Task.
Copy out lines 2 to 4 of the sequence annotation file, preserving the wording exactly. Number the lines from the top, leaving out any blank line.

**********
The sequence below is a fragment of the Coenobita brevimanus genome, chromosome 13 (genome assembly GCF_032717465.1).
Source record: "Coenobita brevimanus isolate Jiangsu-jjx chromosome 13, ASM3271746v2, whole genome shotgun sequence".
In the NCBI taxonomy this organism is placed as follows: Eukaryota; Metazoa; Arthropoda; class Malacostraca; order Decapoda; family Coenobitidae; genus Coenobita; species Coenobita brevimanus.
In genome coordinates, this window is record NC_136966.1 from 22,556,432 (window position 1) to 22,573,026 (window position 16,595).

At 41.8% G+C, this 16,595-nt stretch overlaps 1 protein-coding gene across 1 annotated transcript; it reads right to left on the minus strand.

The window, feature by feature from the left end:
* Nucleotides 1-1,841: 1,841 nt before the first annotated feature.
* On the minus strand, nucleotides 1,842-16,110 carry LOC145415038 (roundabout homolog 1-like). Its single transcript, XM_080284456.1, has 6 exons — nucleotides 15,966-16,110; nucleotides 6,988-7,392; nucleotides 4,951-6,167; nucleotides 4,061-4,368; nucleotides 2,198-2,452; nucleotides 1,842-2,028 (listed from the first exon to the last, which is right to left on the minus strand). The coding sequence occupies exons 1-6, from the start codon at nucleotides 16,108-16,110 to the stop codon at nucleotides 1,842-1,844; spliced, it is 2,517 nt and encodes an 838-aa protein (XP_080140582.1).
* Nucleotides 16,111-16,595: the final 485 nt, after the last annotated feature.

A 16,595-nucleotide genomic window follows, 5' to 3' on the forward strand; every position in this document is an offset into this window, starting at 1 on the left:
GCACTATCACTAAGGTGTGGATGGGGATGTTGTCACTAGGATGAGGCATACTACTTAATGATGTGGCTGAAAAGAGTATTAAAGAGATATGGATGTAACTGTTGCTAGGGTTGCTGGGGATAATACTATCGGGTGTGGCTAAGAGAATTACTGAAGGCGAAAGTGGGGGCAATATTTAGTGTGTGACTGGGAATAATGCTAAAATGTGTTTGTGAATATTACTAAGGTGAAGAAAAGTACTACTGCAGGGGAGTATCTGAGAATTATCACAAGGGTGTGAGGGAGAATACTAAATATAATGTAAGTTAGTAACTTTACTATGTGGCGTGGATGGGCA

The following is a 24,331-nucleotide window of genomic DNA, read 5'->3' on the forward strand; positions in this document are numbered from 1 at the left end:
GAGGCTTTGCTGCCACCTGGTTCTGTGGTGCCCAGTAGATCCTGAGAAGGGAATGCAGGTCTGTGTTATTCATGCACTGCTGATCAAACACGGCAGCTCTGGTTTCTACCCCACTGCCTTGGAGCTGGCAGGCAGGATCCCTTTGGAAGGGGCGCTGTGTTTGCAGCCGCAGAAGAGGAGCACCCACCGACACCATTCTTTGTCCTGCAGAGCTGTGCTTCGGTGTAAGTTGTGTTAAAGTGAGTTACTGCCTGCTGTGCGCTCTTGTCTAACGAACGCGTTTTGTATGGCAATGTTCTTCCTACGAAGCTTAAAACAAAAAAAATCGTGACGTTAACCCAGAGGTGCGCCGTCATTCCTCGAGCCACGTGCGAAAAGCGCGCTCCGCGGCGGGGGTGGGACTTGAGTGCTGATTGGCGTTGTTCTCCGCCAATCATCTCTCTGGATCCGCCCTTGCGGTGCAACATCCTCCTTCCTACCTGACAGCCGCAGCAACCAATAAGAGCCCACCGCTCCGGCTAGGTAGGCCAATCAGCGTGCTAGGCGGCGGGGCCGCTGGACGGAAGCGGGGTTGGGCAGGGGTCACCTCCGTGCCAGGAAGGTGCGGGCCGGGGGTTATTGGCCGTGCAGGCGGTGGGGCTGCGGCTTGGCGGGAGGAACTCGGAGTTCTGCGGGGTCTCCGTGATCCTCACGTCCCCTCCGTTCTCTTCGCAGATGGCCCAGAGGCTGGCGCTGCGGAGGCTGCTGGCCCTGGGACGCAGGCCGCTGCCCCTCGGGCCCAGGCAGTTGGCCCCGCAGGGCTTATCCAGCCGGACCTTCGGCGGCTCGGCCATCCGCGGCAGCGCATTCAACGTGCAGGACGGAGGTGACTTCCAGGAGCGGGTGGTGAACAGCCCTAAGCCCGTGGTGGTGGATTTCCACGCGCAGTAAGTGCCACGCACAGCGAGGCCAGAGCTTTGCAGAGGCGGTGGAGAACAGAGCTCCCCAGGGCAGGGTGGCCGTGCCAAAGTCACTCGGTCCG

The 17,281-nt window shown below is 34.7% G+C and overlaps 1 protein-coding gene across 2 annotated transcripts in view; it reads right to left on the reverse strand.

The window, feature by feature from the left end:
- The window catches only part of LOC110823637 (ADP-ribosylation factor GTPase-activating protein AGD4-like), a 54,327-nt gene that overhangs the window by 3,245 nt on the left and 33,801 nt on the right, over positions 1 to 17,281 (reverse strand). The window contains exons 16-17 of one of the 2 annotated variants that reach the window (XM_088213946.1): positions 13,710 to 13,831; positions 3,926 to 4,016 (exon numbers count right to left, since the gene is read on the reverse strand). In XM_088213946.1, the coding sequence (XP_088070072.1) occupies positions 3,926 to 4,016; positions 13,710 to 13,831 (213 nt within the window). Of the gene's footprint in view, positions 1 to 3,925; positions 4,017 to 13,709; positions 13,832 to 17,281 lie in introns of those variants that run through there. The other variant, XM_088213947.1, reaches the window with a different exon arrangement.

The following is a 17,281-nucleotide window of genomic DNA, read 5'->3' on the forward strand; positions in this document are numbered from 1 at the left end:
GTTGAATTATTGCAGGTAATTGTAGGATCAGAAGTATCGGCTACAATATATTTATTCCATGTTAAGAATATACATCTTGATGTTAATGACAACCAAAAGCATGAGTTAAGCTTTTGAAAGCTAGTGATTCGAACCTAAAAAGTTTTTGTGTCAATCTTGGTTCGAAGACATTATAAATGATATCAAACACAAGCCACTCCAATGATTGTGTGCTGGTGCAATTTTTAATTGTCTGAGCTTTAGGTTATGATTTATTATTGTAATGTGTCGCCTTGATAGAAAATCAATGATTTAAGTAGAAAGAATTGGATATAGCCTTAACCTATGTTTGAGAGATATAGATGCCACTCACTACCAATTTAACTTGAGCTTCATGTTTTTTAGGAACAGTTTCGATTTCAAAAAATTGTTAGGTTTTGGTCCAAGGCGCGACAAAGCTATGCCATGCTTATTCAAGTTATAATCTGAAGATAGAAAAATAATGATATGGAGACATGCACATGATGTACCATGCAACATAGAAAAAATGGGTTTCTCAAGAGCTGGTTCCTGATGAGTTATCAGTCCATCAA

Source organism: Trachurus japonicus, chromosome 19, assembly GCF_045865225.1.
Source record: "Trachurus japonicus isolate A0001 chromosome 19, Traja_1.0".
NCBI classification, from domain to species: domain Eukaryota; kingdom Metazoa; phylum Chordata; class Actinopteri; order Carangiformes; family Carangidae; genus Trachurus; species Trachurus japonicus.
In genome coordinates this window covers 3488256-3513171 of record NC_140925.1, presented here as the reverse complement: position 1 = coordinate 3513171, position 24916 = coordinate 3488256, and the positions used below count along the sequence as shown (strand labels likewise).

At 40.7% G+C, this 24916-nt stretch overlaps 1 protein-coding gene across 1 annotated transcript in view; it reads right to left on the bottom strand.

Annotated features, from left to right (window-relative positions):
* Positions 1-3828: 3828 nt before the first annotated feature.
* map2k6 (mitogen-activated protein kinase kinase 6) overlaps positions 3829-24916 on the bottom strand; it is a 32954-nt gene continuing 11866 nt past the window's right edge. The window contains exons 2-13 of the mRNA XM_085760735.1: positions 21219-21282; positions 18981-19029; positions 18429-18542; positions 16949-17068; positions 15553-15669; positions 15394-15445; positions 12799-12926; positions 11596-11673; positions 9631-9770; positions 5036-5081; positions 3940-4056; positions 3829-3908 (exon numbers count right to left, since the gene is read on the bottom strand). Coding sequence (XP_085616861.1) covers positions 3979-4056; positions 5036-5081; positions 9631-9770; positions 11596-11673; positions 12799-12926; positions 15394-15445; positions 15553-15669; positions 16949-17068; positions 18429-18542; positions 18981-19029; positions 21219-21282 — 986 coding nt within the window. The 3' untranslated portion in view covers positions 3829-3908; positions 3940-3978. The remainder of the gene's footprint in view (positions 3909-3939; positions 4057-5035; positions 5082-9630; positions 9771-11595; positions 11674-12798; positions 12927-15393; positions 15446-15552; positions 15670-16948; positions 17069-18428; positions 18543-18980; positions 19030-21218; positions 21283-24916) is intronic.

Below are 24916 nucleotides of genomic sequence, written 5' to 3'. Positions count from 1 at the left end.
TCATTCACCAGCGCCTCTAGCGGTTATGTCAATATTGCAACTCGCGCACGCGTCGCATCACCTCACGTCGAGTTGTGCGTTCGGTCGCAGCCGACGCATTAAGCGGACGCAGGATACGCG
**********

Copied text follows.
Source record: "Coenobita brevimanus isolate Jiangsu-jjx chromosome 13, ASM3271746v2, whole genome shotgun sequence".
In the NCBI taxonomy this organism is placed as follows: Eukaryota; Metazoa; Arthropoda; class Malacostraca; order Decapoda; family Coenobitidae; genus Coenobita; species Coenobita brevimanus.
In genome coordinates, this window is record NC_136966.1 from 22,556,432 (window position 1) to 22,573,026 (window position 16,595).